Moreover regulators are fast moving towards accepting some of these in-vitro tests as alternatives to final-stage carcinogenicity (cancer-causing) and genotoxicity (genetically damaging) drug trials.
The other major alternative to animal research is computer modelling. Computer molecular modeling is now a corner stone, for example of rapid, so-called ?rational? drug design whereby models of drug candidates for a known target are tried like virtual keys in a virtual lock to see which might fit. Computing power has also opened new windows on the brain, with the advent of neural network modeling and non-invasive imaging. And, more indirectly, the explosion in easily accessible databanks on CD ROM and the Internet has allowed the reduction of duplicate animal testing via the pooling of data.
But amid the overall downward trend in animal experimentation there are two obvious ?growth areas?, both of which involve genetic engineering. The first is the use of cloned ?transgenic? animals - animals into which scientists have put genes from other species, usually humans - to generate ?biopharmaceuticals? such as insulin, monoclonal antibodies (now banned in several EU member countries, though not France) growth hormone, vaccines or even increasingly, tissue and organs for xenotransplantation surgery.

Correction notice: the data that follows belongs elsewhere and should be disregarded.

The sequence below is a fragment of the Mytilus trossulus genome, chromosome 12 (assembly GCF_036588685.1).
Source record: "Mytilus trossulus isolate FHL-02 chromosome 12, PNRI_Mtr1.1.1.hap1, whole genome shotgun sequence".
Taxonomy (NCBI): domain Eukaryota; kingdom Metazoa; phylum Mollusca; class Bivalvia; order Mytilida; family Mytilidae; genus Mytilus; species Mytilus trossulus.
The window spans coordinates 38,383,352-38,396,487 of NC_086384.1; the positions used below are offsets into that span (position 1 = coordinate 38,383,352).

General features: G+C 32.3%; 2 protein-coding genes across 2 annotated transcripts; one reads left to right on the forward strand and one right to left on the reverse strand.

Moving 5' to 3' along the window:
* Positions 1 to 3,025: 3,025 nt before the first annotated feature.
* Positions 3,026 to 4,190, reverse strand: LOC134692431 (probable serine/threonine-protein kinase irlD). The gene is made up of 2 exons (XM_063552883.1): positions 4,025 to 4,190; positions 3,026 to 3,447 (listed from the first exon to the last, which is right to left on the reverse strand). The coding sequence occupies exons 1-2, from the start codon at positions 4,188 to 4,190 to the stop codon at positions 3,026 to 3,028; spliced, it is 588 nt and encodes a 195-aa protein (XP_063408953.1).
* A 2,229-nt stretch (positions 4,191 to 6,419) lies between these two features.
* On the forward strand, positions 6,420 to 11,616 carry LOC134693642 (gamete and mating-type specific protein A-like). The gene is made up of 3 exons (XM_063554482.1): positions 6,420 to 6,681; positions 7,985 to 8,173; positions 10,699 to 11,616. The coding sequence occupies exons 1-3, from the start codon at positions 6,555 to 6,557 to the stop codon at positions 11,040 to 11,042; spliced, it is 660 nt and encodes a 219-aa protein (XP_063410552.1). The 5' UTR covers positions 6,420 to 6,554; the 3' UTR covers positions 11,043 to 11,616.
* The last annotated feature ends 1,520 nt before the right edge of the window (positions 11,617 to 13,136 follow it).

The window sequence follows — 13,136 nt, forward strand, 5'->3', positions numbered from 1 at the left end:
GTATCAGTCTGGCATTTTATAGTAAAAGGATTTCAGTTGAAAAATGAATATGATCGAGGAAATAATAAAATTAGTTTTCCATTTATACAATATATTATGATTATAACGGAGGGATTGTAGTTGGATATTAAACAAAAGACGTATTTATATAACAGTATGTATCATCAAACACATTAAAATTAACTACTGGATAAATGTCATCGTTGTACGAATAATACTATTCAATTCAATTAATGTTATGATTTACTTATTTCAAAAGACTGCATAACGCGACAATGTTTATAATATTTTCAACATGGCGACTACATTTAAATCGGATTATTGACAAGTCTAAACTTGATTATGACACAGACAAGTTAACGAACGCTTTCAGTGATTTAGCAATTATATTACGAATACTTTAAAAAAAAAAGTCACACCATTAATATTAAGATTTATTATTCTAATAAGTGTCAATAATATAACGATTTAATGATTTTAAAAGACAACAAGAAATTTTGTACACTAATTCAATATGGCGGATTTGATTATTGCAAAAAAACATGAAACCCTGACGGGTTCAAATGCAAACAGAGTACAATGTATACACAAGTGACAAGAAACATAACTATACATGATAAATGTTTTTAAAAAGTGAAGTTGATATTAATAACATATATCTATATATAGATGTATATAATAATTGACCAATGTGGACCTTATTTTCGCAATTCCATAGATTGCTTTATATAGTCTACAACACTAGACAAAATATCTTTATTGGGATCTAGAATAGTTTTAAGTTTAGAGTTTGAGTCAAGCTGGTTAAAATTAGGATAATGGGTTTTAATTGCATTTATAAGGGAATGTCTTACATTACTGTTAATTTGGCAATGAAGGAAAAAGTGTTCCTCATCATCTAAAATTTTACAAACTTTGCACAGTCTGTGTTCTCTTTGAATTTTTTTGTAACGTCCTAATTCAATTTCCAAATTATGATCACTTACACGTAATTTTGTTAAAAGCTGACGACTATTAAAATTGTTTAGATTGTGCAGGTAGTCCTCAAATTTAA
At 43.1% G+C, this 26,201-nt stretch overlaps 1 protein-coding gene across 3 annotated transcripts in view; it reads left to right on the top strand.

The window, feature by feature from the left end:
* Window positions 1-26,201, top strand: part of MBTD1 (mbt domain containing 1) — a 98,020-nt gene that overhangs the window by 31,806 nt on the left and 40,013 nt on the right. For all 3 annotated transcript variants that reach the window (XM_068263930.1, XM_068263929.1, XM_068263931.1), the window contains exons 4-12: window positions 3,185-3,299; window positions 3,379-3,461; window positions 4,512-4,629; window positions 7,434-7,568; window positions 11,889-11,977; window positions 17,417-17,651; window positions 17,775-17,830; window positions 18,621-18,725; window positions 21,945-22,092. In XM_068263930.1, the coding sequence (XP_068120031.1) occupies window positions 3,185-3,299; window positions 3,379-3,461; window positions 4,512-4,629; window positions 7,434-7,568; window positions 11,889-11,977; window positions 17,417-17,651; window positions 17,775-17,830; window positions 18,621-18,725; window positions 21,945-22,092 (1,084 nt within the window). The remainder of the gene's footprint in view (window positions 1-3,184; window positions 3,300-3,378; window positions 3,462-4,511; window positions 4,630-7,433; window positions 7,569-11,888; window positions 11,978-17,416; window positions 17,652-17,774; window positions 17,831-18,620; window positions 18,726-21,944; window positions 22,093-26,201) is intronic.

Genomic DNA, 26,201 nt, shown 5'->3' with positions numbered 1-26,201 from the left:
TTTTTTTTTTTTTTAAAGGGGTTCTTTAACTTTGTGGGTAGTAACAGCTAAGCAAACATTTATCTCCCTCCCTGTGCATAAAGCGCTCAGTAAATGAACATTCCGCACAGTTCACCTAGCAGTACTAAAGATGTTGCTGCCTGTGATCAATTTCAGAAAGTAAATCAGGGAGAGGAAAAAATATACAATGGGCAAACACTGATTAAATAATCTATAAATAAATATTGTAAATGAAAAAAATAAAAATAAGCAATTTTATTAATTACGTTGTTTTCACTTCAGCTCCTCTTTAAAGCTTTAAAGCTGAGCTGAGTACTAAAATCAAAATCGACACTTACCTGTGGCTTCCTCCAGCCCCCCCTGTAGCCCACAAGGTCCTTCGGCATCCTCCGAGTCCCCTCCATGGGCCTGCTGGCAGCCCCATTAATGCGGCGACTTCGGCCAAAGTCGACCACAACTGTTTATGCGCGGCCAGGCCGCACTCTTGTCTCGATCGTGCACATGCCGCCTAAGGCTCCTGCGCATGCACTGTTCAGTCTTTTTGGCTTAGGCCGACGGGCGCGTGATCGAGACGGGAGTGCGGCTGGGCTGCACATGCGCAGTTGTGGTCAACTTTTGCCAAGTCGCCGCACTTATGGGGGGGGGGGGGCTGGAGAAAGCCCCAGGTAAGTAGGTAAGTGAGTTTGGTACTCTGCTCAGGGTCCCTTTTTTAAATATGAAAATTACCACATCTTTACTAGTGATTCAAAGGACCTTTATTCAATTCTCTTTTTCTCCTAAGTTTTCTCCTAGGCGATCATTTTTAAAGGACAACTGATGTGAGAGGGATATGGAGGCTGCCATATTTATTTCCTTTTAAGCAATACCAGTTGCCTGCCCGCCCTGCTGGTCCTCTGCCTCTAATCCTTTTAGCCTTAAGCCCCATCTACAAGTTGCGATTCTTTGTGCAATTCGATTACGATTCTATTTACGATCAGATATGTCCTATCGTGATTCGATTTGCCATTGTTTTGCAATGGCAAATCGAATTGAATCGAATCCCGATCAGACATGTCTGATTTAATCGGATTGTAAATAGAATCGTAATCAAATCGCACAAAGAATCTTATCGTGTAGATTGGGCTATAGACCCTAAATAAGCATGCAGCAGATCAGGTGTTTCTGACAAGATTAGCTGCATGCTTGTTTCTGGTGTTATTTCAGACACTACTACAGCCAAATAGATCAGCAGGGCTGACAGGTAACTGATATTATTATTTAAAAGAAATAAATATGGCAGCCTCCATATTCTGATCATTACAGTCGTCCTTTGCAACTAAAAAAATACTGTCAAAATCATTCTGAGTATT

Although animal ?bioreactors?, as these creatures have been dubbed, already make up 13% of all lab animals, their use has begun to be limited by the fact that they have met with considerable public disquiet. ?A 1996 European Commission survey found that people consider this technology both risky and morally wrong,? warns Dr Gill Langley, Scientific Adviser for the Dr Hadwen Trust, a charity which funds research alternatives research in the UK. So with the plant and bacterial production of therapeutic proteins developing so rapidly, Langley hopes that the days of animal biopharmaceuticals will be numbered. That the same will be true of xenotransplants, on the other hand, looks less likely.